So, what is Charlie’s boat doing on the beach? Well, it is not actually Charlie’s boat anymore. Charlie brought it down from Rankin Inlet, but it was John that first sailed on it. Wally owned it for a while, but now the Town does. Edgar moved it to the beach, but it was Keith that first brought it over to Canada, but everybody still calls it Charlie’s boat, even though its real name is the ‘Enterprise’. Hmm, that’s about as clear as its mud-coloured paint.
Where do we start? Charlie’s boat was not always Charlie’s boat. Built in 1947, the Enterprise began its life in Buckie Scotland. A fishing trawler, she is about twenty metres (55’) long with a draught of about three metres (8.5’), pretty deep for the shallow tidal zones of Hudson Bay.
As with many stories in the history of Hudson Bay, this one begins at Stromness in the Orkney Islands. She was still in the Orkneys when John White (also known as John from the Northern Store) joined a crew hired to deliver the Enterprise to Rankin Inlet, Northwest Territories (now Nunvaut). It had been purchased by a local businessman, Keith Sharp.
In May 1976, the Enterprise and John sailed for Canada. Along the way, they stopped in the Faeroe Islands, restocked their provisions at Reykjavik, Iceland and then headed for Greenland. They arrived at Hudson Strait to find it still jammed with pack ice and menacing bergs. As a result, they passed the time by sailing up the Greenland coast, past fjords, mountains and glaciers, stopping at several remote villages along the way; the experience of a lifetime.
After six weeks, they arrived in Rankin Inlet, back then not much bigger than Churchill is today. Upon arrival, Sharp threw a big party onboard the Enterprise, coincidentally, the party where John met his wife of twenty eight years, Martha Niakrok. Not a bad way to finish off a six week cruise.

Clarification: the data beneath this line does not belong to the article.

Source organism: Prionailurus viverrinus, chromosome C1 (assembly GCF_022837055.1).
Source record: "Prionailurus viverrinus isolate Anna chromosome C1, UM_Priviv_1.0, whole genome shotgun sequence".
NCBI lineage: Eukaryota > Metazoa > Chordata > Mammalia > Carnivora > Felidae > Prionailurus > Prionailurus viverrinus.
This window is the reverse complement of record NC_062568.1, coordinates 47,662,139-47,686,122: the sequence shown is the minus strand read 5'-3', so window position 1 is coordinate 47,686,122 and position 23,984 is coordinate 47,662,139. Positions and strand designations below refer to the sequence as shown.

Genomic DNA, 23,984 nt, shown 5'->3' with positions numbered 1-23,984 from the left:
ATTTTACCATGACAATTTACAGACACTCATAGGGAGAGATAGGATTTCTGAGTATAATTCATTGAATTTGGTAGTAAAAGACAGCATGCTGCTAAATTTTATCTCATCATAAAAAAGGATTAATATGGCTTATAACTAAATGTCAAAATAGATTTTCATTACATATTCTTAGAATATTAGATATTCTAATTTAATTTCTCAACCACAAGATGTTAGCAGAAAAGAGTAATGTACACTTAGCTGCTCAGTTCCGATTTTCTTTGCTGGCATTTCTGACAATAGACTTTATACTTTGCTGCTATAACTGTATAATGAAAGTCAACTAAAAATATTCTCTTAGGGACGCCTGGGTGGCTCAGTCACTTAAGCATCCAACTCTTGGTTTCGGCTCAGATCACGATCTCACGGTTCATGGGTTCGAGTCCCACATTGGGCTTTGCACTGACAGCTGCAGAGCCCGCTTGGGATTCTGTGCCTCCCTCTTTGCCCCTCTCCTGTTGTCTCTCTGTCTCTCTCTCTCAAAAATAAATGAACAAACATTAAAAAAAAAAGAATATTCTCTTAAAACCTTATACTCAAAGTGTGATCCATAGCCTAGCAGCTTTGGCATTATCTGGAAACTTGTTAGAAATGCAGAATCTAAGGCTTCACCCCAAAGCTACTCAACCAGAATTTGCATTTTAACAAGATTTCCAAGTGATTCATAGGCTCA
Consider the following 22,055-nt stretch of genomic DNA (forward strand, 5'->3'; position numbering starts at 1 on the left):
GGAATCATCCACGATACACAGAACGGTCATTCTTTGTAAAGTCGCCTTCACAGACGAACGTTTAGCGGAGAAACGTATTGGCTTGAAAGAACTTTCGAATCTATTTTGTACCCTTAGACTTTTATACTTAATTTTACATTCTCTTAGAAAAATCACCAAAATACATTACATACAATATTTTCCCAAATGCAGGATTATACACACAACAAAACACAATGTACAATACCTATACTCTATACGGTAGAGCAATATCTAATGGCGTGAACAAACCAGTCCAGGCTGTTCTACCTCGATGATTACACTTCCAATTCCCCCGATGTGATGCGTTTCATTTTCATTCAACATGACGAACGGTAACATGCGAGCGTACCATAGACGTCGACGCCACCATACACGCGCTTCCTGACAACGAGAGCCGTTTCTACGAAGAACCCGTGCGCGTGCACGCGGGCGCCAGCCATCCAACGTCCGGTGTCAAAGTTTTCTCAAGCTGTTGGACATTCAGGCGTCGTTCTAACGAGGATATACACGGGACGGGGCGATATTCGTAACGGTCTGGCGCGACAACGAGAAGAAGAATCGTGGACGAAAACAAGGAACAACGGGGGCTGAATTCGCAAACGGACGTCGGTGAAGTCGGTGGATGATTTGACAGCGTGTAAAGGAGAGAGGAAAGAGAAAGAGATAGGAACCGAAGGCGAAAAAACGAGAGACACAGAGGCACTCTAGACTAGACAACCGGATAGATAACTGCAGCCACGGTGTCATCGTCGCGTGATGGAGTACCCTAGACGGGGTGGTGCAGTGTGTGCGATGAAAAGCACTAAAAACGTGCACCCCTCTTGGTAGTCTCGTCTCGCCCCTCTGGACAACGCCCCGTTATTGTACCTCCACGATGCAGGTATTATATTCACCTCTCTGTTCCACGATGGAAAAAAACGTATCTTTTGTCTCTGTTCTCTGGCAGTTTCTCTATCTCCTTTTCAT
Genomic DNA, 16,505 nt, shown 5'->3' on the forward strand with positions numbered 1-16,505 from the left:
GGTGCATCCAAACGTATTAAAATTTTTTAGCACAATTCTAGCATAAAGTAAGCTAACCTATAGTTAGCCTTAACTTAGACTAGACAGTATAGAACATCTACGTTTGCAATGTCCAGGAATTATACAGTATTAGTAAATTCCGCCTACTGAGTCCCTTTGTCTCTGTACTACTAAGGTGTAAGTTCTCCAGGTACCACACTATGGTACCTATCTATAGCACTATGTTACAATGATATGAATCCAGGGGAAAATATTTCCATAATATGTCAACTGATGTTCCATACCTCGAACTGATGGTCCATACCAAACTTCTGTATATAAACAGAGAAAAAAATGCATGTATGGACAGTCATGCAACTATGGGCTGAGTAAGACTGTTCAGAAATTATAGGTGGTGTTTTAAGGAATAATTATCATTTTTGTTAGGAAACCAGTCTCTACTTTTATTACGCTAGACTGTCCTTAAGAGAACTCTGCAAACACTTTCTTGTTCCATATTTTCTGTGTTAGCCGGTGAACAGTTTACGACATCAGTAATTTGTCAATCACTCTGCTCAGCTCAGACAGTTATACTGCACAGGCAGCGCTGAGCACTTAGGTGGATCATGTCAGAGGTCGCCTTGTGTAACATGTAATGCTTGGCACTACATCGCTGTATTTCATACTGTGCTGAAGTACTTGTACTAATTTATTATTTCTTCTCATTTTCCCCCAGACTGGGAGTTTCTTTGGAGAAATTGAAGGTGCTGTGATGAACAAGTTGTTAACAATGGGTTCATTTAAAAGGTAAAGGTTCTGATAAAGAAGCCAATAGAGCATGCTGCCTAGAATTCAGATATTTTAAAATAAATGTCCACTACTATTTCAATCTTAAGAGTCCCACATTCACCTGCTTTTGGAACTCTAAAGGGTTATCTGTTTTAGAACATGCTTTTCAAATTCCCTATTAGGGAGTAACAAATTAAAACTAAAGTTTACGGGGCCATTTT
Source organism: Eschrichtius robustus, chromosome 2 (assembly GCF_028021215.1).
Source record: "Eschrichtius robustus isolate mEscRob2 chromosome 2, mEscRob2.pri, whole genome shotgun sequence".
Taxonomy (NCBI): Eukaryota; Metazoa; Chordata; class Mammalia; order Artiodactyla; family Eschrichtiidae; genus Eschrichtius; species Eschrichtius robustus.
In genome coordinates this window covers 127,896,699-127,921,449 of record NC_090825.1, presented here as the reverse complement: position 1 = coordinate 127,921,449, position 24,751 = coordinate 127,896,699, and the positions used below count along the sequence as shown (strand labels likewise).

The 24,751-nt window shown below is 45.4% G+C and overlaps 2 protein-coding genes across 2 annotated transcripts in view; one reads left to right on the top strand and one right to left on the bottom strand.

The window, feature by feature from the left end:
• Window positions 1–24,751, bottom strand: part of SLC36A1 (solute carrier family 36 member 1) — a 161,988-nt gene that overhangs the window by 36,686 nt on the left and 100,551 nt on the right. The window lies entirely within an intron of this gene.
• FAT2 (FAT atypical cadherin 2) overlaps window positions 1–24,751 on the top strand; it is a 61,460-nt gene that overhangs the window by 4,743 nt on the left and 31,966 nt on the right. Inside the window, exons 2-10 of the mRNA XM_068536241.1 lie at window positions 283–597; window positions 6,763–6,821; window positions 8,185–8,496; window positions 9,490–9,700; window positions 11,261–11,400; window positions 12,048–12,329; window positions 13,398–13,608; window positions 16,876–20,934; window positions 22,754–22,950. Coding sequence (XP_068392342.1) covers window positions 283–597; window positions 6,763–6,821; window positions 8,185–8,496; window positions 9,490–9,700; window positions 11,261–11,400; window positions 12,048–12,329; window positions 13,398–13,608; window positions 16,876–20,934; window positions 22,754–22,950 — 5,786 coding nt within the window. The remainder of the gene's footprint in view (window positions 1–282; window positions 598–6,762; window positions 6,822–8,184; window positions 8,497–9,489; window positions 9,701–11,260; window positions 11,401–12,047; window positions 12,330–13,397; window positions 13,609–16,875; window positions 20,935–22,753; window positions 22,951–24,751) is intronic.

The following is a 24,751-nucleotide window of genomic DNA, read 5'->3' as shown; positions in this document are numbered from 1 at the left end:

For three months, the Enterprise carried freight between Rankin and Churchill. John returned to Scotland and applied for his immigration papers. He was back in Rankin Inlet and with Martha by November 1976.
The Enterprise for her part served as a freighter up in Rankin until Charles King came across her while working with Northern Transportation Corporation Ltd. (NTCL). Charles arrived in Churchill in 1977, transferred up here by NTCL. By that fall, he had bought the Enterprise from Keith Sharp. According to Charles, ‘It seemed like a good thing to do. I was in my twenties. Why not?’
Ice had taken its toll on the Enterprise by then, and it was towed down out of Rankin. However, by Whale Cove it was up and running and sailed it into Churchill harbour. Charles remembers that trip fondly, ‘I’ve never pumped so much water in my life.’
As with many projects, there were complications, Charles worked on it and lived in it for a few summers and as he says, ‘It was good times.’ The Enterprise ended up as an informal landmark along the Churchill River. No longer the Enterprise but now ‘Charlie’s Boat’.
Eventually, Charlie’s boat (or at least the hull) became Wally’s boat. Wally Daudrich, a local entrepreneur/guide, purchased it from Charles and intended to use it as an addition to his new restaurant.
This summer, Edgar Botelho spearheaded the Enterprise’s move to the beach. And then it was moved again. Just a little bit. And then there was a big discussion over where it would finally be placed and what colour it would be painted and that sort of thing. As usual there were a lot of different ideas, it wouldn’t be Churchill otherwise.
So, that is where it is today, nestled on the beach at Munck Park, (behind the Town Centre Complex), amidst a picnic table or two, likely at its final resting place as Churchill’s latest landmark. Although given the Enterprise’s history, I am not so sure.
The Enterprise has been many things for Churchill. It inspired John White to come to Canada and Charles King to bring it to Churchill.
Like most of us up here, some of its dreams have worked out and some haven’t,sometimes no one notices it and sometimes it is in the spotlight. Some people like it, some don’t and a lot of people probably pass by without knowing much about it. But it is what it is and that is really what makes it part of Churchill.
- prepared by Kelsey Eliasson from notes by John White